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boon to d.c. area contractors. here is the story. "to a sizable sum has gone to contractors in the washington area who are helping to implement the initiative. they are being paid a hefty slice of the money to help spend the rest of it. the energy department is paying technology and management services $6.9 million to review applications for renewable energy loan guarantees. the contract represents a relatively small portion of the spending but they understand why the washington area is weathering the issue so well." democratic line, good morning. caller: i have a few things. we need to rein in some of the lobbyists. we should not allow politicians to work for lobbyists in any
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fact after their term. we need to disband the wal-mart and other box stores like that from the profits they are taking, splitting it up and giving the tax breaks to the local businesses. and then we need to reform the conservation corps rather than giving contracts to various companies. we need to rein in the profit taking. host: we are going to dogtooth austan goolsbee in a few minutes -- we are going to talk to austan goolsbee in a few minutes. this is from " washington post -- from open quotes the washington post -- from "the washington post," and below that, "the financial times," obama facing a fight on job costs.
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a slow recovery is being faced. finally, in "the wall street journal" is a story by neil king. republican line, good morning. caller: how are you doing? i mentioned to this two years ago before barack obama got into office, that the only way to create jobs is to manufacture something. nancy pelosi was supposed to be on the top of this. i am not mad at you, i love chevron. i love chevron. but at the same time we have got businesses that are closed. they need to start drilling for oil. the deposits here in colorado are going to fill those refineries, pushing out the manufacturing towards close, having our own american gas made
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by americans, with their own businesses not made by anyone else but the other corporations that are owned by americans with american money. thank you. host: one twitter, -- world trade and trade is the lo most important creator we have. caller: if the question is how we can stimulate jobs, we can do it at two levels. we must consume goods made in the united states by u.s. citizens. that is how we control what comes out of our pocket. we need to be informed consumers and voters. thank you. host: thank you for your call. the lead story from usa today,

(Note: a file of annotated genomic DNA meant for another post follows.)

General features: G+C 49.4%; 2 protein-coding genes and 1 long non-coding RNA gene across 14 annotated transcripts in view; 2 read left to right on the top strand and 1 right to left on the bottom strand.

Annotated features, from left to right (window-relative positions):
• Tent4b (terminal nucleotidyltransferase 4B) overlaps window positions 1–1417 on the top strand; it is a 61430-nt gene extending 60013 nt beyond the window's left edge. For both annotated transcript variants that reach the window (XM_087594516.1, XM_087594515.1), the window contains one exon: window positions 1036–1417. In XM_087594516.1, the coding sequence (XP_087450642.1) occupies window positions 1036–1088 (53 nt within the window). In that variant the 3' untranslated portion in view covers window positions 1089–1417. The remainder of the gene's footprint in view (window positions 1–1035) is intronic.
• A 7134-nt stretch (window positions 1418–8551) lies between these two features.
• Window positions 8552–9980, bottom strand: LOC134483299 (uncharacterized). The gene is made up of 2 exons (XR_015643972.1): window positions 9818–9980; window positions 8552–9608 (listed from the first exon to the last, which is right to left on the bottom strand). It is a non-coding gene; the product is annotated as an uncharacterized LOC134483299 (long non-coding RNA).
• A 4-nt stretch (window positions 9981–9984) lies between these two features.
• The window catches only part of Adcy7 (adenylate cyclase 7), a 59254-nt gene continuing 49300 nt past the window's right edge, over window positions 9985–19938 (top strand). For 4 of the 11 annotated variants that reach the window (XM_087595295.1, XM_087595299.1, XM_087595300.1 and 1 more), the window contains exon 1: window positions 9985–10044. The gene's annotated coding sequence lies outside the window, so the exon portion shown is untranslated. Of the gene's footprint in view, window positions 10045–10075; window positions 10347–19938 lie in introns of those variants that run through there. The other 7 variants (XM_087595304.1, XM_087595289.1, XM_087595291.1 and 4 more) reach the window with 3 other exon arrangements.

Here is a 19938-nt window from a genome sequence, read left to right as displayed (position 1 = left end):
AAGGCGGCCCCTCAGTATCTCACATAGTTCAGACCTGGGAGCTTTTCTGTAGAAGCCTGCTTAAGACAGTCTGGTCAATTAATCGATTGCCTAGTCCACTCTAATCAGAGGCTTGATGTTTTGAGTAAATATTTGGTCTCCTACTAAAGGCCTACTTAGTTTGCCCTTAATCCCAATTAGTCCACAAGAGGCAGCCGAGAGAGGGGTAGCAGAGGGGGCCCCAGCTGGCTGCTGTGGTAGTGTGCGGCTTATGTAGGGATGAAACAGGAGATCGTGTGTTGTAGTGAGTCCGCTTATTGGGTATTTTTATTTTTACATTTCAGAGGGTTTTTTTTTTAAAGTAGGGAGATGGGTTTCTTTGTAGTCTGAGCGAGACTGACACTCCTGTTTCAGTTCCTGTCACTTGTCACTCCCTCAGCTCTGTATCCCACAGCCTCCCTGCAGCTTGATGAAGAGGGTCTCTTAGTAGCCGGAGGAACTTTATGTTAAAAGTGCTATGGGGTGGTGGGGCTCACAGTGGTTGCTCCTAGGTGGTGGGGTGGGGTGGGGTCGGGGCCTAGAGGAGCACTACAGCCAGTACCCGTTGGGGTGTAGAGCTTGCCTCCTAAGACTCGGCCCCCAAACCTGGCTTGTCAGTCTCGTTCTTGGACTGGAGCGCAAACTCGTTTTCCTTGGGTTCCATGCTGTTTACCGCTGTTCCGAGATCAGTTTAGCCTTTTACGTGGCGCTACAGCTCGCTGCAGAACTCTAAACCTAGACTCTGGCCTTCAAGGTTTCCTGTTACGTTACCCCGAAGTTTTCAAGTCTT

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states pummeled by the recession and heavy job losses are moving to bar government employees from double dipping, the practice of collecting a paycheck and pension at the same time. it comes at a time when unemployment is at the highest level in 25 years. at the end of the story it talks about specific states. the new mexico proposed changes would save 7 million. elsewhere the bill is bigger. double dipping by employees in utah could be costing the state as much as $900 million over the next decade. job creation, bob. hazelwood, good morning. caller: thank you for your time. host: what are your thoughts and ideas? caller: constantly we hear that
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jobs are being shipped overseas and subsidized by the american taxpayer. but i read my newspaper from front to back every day. nowhere have i heard or read one article about what companies, what jobs, what politicians are giving these subsidies. how does this work? we keep hearing that we are subsidizing these jobs out of the country, but so far this so- called liberal left-wing newspaper media that we hear all about have not educated us a darn bit about these job losses. who do we vote for that is voting for these tax breaks for